The State Bauhaus of 1919 was shaped by personalities and wanted to shape personalities. Beside techniques, it also taught carpentry, weaving, pottery, metalwork, mural painting, glass painting and much more. Above all, though, it taught approaches to the questions of the time. How people as social beings can redesign their environment and their coexistence in the age of the machine, how new content can be created, values conveyed and social cohesion achieved through form and style – these were among the questions to which the Bauhaus masters devoted themselves.

An unusual combination of designers and artists worked here. This ranged from Gropius himself, who wanted to design modernism as the director and an architect, through Lyonel Feininger, Walter Kandinsky, Oskar Schlemmer and Paul Klee to the painter Johannes Itten, who had just turned away from modernism to seek inspiration in Far Eastern concepts. Similar to other radical reform movements of the time, the teachers at the Bauhaus actually wanted to create a »Neuer Mensch« (literally, new being) – or to be precise, a type of human who could survive the conditions of modernity.

The Bauhaus was not only concerned with the reconciliation of craft, art and industry, but also with the objective functional design of daily life, buildings, furniture and everyday objects. The form should be appropriate to the function, ornamentation was to be avoided and the respective specific and task-appropriate design solution found. Initially this was rarely commercially profitable. However, some works attributed to the Bauhaus, such as the Wagenfeld table lamp and the cantilever chair, have since become renowned and are today often adapted and replicated. And so they have lived on and entered everyday culture – into the present day and all around the world. For the Bauhaus became a transnational model during the interwar period.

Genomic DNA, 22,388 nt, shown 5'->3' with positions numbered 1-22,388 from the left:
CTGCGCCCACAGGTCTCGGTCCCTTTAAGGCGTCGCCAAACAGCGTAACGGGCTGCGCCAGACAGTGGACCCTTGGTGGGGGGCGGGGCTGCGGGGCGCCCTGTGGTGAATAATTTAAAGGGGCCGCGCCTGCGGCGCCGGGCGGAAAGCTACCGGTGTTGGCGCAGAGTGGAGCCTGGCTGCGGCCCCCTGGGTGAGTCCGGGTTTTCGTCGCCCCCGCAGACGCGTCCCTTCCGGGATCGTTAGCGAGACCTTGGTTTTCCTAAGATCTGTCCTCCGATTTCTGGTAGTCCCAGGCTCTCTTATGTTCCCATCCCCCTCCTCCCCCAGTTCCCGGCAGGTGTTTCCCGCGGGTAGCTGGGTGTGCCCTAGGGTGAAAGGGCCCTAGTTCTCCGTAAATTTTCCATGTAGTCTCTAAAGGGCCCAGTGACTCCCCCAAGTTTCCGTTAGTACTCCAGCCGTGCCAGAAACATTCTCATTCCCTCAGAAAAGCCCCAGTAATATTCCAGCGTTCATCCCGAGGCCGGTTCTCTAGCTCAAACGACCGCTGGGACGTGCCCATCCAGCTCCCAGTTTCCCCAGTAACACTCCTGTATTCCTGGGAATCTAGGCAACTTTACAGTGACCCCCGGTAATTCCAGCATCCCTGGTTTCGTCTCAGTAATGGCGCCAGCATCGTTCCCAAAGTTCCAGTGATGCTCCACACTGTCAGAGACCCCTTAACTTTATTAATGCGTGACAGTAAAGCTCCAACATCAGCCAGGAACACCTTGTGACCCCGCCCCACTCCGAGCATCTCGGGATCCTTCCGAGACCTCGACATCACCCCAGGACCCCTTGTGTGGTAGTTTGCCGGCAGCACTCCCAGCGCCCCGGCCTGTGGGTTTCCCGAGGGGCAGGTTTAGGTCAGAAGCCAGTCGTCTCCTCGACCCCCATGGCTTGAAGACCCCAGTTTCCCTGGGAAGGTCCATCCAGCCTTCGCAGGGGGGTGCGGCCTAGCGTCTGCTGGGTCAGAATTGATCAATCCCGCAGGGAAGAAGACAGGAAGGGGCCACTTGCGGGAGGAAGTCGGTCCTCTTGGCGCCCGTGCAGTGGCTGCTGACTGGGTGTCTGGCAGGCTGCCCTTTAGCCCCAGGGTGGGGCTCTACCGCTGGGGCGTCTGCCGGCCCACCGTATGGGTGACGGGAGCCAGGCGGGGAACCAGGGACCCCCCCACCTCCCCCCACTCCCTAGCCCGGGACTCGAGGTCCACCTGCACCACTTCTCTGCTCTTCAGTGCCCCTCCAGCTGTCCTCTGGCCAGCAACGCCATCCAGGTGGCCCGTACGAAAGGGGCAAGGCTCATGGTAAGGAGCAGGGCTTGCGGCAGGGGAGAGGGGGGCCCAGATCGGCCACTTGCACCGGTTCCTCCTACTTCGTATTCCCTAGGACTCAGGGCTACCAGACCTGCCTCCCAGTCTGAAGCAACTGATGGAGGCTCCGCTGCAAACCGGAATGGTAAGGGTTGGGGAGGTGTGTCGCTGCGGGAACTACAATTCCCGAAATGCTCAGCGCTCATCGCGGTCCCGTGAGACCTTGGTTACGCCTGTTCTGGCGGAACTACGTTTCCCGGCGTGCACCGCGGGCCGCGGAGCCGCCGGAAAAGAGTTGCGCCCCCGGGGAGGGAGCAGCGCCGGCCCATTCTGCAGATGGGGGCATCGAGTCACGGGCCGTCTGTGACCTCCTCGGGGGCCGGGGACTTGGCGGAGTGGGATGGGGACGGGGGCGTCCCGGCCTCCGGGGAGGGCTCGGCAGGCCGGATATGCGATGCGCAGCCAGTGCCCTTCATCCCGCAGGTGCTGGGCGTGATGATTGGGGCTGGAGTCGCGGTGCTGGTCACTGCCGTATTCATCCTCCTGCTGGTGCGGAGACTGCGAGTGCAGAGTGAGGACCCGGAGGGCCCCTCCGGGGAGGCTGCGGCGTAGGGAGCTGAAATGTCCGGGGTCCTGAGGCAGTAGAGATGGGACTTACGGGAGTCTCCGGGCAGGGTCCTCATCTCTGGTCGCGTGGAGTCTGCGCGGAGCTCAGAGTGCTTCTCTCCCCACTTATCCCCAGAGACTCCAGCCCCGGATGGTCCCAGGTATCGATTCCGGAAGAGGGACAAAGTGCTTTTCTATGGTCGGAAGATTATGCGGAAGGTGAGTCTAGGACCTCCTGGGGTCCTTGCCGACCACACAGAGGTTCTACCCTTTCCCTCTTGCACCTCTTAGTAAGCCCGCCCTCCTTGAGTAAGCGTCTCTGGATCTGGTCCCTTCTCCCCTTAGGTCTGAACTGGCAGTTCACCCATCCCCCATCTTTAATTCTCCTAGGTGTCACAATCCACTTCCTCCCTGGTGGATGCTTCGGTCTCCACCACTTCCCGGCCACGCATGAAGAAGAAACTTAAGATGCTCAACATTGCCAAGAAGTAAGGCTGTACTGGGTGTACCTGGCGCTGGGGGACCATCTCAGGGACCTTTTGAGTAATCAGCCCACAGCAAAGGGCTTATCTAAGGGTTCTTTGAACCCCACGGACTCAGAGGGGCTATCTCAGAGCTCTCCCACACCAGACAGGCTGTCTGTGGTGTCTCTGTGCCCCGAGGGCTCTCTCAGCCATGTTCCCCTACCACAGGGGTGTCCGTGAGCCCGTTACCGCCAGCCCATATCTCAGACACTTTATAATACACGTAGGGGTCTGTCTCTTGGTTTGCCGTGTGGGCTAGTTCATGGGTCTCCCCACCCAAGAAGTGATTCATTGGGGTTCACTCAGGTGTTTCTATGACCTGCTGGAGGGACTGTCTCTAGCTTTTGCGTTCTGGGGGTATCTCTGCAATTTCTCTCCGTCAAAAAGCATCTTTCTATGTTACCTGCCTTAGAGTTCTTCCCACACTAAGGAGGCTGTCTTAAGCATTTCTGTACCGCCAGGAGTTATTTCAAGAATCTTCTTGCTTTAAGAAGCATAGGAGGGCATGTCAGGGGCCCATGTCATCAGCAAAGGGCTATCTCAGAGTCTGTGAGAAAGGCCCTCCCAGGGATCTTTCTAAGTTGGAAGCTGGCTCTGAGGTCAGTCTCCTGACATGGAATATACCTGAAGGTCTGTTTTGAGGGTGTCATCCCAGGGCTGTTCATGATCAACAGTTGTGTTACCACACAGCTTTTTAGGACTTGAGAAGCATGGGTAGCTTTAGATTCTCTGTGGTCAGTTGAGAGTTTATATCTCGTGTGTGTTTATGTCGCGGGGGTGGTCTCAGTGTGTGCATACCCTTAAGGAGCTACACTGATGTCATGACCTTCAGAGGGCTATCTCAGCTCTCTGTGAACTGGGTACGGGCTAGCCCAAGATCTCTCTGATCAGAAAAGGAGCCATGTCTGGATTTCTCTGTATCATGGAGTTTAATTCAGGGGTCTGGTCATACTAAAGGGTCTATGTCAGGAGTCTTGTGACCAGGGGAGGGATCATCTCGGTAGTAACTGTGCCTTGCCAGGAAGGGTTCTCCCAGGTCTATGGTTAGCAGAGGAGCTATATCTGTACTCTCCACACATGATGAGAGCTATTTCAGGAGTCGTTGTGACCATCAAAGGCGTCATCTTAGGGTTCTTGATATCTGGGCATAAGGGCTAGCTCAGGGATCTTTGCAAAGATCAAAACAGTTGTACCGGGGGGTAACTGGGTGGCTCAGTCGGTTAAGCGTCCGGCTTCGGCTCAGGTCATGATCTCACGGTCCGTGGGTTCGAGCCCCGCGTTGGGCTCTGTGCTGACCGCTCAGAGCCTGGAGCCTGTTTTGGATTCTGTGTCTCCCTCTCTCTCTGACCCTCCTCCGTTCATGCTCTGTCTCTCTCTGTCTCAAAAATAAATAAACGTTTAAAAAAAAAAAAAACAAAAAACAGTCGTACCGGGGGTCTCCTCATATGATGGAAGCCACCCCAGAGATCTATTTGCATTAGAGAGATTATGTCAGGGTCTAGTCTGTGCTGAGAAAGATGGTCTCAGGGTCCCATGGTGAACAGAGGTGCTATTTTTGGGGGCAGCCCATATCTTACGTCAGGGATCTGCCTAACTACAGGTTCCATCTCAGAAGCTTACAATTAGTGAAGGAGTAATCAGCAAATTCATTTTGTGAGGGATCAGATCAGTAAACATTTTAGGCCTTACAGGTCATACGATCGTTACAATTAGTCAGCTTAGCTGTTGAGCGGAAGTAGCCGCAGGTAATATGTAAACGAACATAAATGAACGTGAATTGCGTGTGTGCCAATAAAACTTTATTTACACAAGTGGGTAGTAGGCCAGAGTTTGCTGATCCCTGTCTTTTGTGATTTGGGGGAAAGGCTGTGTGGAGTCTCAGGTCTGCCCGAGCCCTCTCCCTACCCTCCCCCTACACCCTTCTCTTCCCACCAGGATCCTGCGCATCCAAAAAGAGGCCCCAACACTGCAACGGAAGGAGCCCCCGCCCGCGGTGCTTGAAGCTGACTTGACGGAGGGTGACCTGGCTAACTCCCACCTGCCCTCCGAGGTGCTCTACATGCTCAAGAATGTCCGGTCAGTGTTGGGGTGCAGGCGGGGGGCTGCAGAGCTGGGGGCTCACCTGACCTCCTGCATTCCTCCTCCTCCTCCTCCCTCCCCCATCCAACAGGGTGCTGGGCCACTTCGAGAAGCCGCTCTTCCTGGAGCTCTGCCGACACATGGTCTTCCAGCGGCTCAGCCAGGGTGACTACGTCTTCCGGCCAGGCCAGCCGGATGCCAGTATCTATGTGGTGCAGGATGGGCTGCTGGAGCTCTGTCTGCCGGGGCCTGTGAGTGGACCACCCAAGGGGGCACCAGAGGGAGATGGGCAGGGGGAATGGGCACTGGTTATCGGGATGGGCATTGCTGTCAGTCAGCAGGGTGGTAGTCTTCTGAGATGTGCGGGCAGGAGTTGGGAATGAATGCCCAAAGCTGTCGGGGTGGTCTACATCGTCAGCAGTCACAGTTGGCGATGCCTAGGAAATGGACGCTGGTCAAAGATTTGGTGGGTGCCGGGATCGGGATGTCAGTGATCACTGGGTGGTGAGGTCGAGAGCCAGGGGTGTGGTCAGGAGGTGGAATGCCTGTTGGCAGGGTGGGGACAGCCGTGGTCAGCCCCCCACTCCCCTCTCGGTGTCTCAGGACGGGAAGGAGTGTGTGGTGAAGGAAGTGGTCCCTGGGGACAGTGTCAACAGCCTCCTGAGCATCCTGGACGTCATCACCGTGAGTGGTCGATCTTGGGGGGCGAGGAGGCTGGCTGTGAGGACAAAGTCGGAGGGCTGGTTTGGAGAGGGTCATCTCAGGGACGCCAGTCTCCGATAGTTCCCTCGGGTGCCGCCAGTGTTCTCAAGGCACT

Many Bauhaus representatives were forced to leave Germany when the National Socialists came to power in 1933. Their ideas and work migrated across the globe with them, were taken up and used under different conditions and in other places from which they once again influenced Germany and Weimar.

The founding of the Bauhaus is inextricably linked with the city of Weimar and at the same time bound to Henry van de Velde’s buildings, which today form part of the world cultural heritage. New layers have been superimposed since 1919 both in Weimar and in the university buildings, and the city of classicism has evolved into a city of modernity. These include convening of the German National Assembly in February 1919, the »Gauforum« built during the Third Reich that remains unfinished, and the buildings from the GDR era (first and foremost, the »Jakobsplan« student hall of residence nicknamed »Lange Jakob«) as well as the confrontation with the nearby Buchenwald concentration camp and the controversial Buchenwald Memorial.

What does this past mean for the Bauhaus-Universität Weimar today? The university also stands for a consistent and radical contemporary society, for specialist expertise and interdisciplinary cooperation, for local roots and international openness, for a historical awareness and continuous new beginnings, for the desire to explore, learn and shape. Today we no longer believe in the promises of a »Gesamtkunstwerk« (overall work of art) or the creation of a »Neuer Mensch« (new being). However the Bauhaus-Universität Weimar remains committed to the courage and radicalism of the historical Bauhaus to this day nonetheless. It continues to write history without repeating it at the birthplace of the Bauhaus by embracing the present.